Mapping apps and their support networks
Carolin Gerlitz, Anne Helmond,
Fernando van der Vlist, and Esther Weltevrede
AoIR 2016 Berlin: "Internet Rules!", 5–8 October 2016, Humboldt-Universität zu Berlin, Germany
University of Siegen / University of Amsterdam
Intersecting app & platform
Move beyond studying apps from a single
Intricate relation between apps and platforms:
platform incentive developers to build on
top of their data and features.
Aim: understand apps as relational and situated
Creating the conditions for
Characteristics of social media platforms
(1) programmability (Bogost & Montfort
2009; Helmond 2015)
(2) affordances & constraints (Langlois
& Elmer 2013)
(3) involvement of heterogeneous
stakeholders (Gillespie 2010).
Developers realise the programmability and
interpretative flexibility (Bijker & Pinch 1987)
Making engagement with
How do developers engage with platform data &
features? How do they recombine, expand,
reinterpret and twist it?
What relations between platforms and apps
New method repurposes app stores to identify
and map apps built on top of or in relation to
Method: App store as
Method: Identifying apps and
categorisation using the self-
description of apps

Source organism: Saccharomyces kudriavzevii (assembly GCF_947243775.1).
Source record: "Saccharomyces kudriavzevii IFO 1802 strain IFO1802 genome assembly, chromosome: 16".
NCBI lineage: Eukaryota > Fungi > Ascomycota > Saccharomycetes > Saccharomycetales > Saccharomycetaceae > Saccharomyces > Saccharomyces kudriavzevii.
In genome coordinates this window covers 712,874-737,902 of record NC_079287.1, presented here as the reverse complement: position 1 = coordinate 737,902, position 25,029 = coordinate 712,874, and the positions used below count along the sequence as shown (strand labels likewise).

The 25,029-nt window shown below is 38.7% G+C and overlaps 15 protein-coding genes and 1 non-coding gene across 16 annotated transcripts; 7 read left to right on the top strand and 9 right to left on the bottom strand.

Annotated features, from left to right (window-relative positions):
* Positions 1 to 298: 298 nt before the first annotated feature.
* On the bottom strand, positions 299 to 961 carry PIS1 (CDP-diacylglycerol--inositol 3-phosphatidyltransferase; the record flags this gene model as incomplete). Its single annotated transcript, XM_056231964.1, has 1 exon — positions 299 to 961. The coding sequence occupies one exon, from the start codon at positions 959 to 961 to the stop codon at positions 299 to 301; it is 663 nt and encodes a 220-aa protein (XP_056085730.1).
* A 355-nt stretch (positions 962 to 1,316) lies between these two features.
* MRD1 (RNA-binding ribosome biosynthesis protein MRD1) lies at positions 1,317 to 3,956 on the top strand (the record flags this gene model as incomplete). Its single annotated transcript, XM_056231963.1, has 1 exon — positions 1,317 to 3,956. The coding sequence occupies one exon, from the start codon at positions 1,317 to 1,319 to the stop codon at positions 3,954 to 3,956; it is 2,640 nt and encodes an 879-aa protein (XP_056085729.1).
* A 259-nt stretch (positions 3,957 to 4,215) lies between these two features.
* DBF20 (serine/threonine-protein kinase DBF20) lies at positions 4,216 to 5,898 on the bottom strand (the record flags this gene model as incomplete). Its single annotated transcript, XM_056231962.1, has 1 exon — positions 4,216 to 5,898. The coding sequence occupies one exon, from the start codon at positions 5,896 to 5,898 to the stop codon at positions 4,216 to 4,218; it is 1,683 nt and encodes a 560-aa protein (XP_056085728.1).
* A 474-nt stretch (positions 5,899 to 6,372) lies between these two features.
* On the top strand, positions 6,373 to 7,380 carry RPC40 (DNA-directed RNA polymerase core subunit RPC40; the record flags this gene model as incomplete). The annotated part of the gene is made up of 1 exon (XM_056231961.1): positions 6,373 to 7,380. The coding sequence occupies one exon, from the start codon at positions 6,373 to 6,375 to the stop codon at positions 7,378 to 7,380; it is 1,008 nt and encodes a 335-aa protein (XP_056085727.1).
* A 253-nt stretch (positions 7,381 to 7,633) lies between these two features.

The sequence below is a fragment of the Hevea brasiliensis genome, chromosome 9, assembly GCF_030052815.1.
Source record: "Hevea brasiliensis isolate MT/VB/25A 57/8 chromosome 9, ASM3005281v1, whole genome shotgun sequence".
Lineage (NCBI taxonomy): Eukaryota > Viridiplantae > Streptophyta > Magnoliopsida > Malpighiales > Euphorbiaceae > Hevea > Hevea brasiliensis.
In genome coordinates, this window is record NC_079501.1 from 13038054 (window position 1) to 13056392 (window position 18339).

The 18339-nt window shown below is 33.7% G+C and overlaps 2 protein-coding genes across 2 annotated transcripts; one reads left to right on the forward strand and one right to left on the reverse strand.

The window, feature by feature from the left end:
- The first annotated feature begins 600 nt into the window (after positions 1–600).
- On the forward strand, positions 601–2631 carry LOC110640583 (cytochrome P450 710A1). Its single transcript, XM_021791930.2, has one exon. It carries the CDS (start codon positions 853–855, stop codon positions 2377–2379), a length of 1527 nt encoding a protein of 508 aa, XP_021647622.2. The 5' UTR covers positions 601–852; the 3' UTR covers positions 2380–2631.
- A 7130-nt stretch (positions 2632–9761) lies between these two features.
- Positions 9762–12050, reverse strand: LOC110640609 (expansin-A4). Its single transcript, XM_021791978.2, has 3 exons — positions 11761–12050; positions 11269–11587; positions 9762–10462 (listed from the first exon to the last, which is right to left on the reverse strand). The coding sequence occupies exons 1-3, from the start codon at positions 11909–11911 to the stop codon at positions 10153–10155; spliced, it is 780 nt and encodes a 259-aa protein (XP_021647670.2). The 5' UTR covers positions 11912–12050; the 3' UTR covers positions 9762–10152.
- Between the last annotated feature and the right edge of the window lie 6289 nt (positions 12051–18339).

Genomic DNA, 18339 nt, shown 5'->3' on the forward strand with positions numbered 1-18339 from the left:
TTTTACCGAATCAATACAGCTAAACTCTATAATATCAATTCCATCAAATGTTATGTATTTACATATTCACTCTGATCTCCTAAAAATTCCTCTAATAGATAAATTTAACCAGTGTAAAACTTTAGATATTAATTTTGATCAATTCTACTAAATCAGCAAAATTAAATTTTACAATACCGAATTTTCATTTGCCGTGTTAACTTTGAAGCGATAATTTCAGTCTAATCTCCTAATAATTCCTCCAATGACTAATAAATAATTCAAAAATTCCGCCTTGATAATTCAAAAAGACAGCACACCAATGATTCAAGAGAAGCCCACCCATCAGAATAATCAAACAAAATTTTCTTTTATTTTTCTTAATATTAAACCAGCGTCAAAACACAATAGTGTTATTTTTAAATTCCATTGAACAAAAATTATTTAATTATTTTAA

Types of relating to
1. Popularity growth and strategic
2. Enhancing platform functions
3. Adding functionalities
2. Sharing, Scheduling, ...
3. Content Downloading
4. Cameras, Editors, ...
Facebook alt. clients
2. Content Sharing
3. App Customisation
4. Content Downloading
Twitter alt. clients
Conditions for app
Implications of API politics
Few alternative clients or readers (Instagram
Few content aggregation or search-related apps
Relative absence of automated or bot-related
Negotiating openness &
Platforms create the conditions within which
app development on top of their data can
API politics (cf. Bucher 2013) as central means
to regulate openness and closure of the
platform’s interpretative flexibility.
Negotiation involves a variety of stakeholders
(platforms, developers, users).
From platform politics to
Stakeholder politics: how developers twist and
tweak platform data and features to make them fit
their own objectives and valuation regimes.
Intersects developers - platform - users.
Understanding stakeholder politics contributes to
both app and platform studies - allows to study
apps as situated software & platforms as
So the first presentation concerns understanding apps through their support networks.
We would like to present a collaborative project we started over two years ago with Carolin Gerlitz, Anne Helmond, Fernando van der Vlist, and Esther Weltevrede.
S2 Intersecting app and platform studies